Weld County, Colorado
Weld County is the Number 1 agricultural producer in Colorado and ranks in the top 10 agricultural counties in the U.S. Weld County is also in one of the fastest growing regions of the country—the Front Range of the Rockies. According to Rob Lang with Virginia Tech’s Metropolitan Institute (one of the workshop’s speakers), Weld County is in one of 20 or so “megapolitan” areas that will absorb much of the next 100 million Americans. According to a recent edition of the Rocky Mountain News, along the Front Range north of Denver, “building projects are springing up like mushrooms after heavy rain.” Thus, in many ways, Weld County is a perfect storm waiting to happen—a collision of economic and demographic forcesthat will have long-term consequences for the region and the state.
Weld County is directly north of Denver, stretching from the foothills of the Rockies north to Wyoming and east across the plains. Twice the size of Delaware, it is largely devoted to irrigated farming, feed lots, and cattle grazing. Since the last decades of the 19th century, Weld County has tapped into the relatively rich waterresources of the South Platte River Basin. However, over the last several decades, growth from Denver, Boulder, and Fort Collins has spread into Weld County principally along the I-25 corridor. The location of Denver International Airport directly to the south promises to continue growth pressure for decades to come.
Much of the threat to Weld County’s agricultural future is not from the subdivisions and shopping centers that have spread into the county. Rather, it is from the ability of far-awayurban users (like Aurora, Colorado) to acquire water rights from Weld County property owners. Consequently, the county’s development vs. conservation dilemma is much more complicated than in other parts of the country.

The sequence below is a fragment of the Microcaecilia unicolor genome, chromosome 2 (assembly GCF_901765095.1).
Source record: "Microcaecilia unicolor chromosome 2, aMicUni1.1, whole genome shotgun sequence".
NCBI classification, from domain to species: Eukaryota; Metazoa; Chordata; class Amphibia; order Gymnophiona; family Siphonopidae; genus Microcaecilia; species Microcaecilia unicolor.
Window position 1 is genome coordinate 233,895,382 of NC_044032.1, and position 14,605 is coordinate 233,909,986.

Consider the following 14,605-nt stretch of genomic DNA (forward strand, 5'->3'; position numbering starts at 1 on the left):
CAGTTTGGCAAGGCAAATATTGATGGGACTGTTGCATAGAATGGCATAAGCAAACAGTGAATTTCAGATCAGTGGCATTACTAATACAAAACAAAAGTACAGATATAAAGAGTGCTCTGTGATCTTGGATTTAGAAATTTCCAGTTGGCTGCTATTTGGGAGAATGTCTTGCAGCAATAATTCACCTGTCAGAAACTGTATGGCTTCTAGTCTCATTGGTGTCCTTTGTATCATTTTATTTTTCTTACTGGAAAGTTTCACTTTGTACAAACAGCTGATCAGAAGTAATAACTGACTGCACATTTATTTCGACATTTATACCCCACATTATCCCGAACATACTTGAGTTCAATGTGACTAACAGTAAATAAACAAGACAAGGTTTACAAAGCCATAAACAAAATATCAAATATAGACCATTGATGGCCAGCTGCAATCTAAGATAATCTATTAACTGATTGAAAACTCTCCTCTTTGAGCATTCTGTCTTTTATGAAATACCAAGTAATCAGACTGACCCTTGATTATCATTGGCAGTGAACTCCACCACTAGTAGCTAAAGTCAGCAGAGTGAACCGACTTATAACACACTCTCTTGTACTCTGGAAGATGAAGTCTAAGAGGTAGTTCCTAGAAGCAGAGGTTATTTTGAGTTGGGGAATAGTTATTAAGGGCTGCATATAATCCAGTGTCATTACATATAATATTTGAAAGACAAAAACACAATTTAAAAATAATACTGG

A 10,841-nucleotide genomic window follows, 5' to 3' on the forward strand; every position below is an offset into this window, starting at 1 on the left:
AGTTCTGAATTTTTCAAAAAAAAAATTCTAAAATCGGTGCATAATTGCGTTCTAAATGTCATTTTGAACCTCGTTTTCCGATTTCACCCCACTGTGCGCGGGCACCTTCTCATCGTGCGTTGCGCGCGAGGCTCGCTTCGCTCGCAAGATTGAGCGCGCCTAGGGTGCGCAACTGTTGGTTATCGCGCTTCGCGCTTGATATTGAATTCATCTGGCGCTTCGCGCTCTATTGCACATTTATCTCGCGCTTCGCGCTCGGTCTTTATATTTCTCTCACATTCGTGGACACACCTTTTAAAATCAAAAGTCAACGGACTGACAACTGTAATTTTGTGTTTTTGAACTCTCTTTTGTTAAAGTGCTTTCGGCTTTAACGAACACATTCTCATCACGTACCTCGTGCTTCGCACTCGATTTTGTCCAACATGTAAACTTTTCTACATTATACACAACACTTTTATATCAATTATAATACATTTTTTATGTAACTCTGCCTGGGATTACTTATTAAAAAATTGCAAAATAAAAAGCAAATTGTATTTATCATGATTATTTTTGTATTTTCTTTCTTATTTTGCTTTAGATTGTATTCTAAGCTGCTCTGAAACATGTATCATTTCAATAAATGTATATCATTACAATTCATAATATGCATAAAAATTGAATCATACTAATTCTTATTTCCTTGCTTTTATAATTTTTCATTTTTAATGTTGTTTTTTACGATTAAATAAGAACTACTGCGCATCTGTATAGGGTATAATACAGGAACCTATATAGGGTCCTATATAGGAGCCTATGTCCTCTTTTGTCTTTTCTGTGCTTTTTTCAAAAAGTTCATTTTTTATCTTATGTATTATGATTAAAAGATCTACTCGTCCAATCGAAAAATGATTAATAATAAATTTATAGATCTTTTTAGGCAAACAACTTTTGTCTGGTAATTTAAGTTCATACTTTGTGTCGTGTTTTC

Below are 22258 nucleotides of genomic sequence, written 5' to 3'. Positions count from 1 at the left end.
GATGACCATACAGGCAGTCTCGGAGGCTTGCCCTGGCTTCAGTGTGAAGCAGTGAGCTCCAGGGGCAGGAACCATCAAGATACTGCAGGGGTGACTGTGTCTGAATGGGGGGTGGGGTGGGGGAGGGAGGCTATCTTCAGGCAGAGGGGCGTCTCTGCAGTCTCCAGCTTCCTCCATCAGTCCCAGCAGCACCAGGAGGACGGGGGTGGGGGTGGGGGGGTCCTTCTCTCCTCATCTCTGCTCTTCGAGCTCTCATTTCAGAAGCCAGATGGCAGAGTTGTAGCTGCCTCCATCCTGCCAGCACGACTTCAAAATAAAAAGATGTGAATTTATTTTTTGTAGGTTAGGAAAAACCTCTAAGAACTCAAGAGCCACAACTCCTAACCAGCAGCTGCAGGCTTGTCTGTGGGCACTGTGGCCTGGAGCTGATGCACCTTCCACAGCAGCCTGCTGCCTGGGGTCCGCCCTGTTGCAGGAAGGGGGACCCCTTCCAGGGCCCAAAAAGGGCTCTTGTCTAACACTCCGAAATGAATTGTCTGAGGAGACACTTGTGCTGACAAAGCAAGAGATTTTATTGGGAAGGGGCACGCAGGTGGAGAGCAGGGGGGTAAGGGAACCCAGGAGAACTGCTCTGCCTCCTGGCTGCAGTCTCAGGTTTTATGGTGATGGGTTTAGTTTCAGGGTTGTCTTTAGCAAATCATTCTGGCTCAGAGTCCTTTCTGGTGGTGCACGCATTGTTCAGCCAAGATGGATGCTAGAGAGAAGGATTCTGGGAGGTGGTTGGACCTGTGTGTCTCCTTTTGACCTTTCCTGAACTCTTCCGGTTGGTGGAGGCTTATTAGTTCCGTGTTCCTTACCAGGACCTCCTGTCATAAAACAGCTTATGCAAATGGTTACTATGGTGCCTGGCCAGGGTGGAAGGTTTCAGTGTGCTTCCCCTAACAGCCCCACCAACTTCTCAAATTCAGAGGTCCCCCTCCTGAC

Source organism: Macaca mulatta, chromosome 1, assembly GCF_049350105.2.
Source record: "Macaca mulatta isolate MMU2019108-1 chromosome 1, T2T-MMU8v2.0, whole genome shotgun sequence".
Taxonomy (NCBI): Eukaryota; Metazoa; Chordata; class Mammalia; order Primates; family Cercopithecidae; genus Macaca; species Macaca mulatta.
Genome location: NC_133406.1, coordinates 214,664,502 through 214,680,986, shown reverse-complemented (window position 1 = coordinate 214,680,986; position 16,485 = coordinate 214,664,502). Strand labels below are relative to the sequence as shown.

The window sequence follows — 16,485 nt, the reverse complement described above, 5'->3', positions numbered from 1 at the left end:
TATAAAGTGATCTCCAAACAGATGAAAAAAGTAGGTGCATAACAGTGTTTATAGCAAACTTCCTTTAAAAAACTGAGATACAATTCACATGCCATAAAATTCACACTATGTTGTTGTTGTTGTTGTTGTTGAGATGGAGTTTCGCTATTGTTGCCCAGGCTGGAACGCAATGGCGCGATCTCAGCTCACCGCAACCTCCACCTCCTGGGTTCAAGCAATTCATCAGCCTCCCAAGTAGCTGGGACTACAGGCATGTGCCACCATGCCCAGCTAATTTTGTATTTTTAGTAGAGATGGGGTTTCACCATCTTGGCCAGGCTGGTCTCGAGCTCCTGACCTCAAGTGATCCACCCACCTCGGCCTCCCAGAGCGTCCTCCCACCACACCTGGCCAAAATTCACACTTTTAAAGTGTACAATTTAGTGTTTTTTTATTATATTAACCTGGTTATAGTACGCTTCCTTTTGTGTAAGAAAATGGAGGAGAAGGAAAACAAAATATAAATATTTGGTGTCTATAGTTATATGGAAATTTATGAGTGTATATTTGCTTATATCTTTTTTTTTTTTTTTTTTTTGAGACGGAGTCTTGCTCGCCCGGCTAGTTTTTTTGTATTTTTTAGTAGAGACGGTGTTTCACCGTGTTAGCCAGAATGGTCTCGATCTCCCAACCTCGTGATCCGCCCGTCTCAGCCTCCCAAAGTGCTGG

Weld County is in the process of updating its Comprehensive Plan. The Your Town workshop fits integrally into the update process, bringing together all 15 members of the plan’s Technical Advisory Committee as well as county commissioners, municipal mayors, and other local leaders. The principal issues that the workshop addressed included: Towns in Transition - community identifiers and separators; how to preserve the identity of Weld County’s historic towns; Rural Residences - the design of 9-lot rural subdivisions, allowed by right in rural areas, versus traditional farms; and Watering Crops and Towns - the competing water interests of urban and non-urban uses.
Among the excellent speakers at the workshop were Eric Bergman, Director of Colorado’s Office of Smart Growth; Tom Cech, Executive Director of the Central Colorado Conservancy District; Chris Duerksen of Clarion Associates; Alan Foutz, President of the Colorado Farm Bureau; Rob Lang, Director of the Metropolitan Institute at Virginia Tech; and James van Hemert, Executive Director of the Rocky Mountain Land Use Institute.
The Weld County workshop was unusual in that it incorporated a 6- hour facilitated session on public policy decision-making. John Viola, Visiting Fellow and graduate faculty member of the John McCormack Graduate School of Public Policy at The University of Massachusetts in Boston, led participants through public policy case studies. At the end of the day, participants were challenged to apply what they had learned from the case study discussion to the implementation of the design solutions they had previously developed.
But the workshop wasn’t all work. On the evening of Day 1, participants were treated to a performance of “Oklahoma” at the Union Colony Dinner Theater in Greeley, a thoroughly enjoyable and appropriate reward for a long day’s work.
We believe that the workshop informed the Comprehensive Plan update process and will help lead to creative and cooperative solutions to the competing demands for water along the Front Range.
-Excerpted from Your Town: Citizens’ Institute on Rural Design, Update, Summer, 2007